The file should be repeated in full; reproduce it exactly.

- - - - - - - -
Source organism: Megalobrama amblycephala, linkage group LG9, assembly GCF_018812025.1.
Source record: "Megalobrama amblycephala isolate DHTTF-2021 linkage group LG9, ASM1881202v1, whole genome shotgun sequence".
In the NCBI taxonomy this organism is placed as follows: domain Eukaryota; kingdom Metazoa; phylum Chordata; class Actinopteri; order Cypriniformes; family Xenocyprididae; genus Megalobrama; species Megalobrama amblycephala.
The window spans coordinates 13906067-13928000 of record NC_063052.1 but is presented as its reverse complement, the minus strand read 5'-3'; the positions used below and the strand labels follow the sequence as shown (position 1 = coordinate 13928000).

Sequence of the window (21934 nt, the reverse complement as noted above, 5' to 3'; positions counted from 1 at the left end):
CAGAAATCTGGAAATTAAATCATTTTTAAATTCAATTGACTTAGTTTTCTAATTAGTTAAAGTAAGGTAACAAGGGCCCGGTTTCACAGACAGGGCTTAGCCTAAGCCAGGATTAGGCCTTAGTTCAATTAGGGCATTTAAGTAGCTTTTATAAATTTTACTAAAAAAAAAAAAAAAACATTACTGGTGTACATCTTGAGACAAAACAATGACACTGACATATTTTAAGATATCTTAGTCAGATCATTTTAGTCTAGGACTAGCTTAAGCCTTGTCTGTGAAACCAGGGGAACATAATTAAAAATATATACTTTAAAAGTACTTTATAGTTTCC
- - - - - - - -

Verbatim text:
Source organism: Megalobrama amblycephala, linkage group LG9, assembly GCF_018812025.1.
Source record: "Megalobrama amblycephala isolate DHTTF-2021 linkage group LG9, ASM1881202v1, whole genome shotgun sequence".
In the NCBI taxonomy this organism is placed as follows: domain Eukaryota; kingdom Metazoa; phylum Chordata; class Actinopteri; order Cypriniformes; family Xenocyprididae; genus Megalobrama; species Megalobrama amblycephala.
The window spans coordinates 13906067-13928000 of record NC_063052.1 but is presented as its reverse complement, the minus strand read 5'-3'; the positions used below and the strand labels follow the sequence as shown (position 1 = coordinate 13928000).

Sequence of the window (21934 nt, the reverse complement as noted above, 5' to 3'; positions counted from 1 at the left end):
CAGAAATCTGGAAATTAAATCATTTTTAAATTCAATTGACTTAGTTTTCTAATTAGTTAAAGTAAGGTAACAAGGGCCCGGTTTCACAGACAGGGCTTAGCCTAAGCCAGGATTAGGCCTTAGTTCAATTAGGGCATTTAAGTAGCTTTTATAAATTTTACTAAAAAAAAAAAAAAAACATTACTGGTGTACATCTTGAGACAAAACAATGACACTGACATATTTTAAGATATCTTAGTCAGATCATTTTAGTCTAGGACTAGCTTAAGCCTTGTCTGTGAAACCAGGGGAACATAATTAAAAATATATACTTTAAAAGTACTTTATAGTTTCC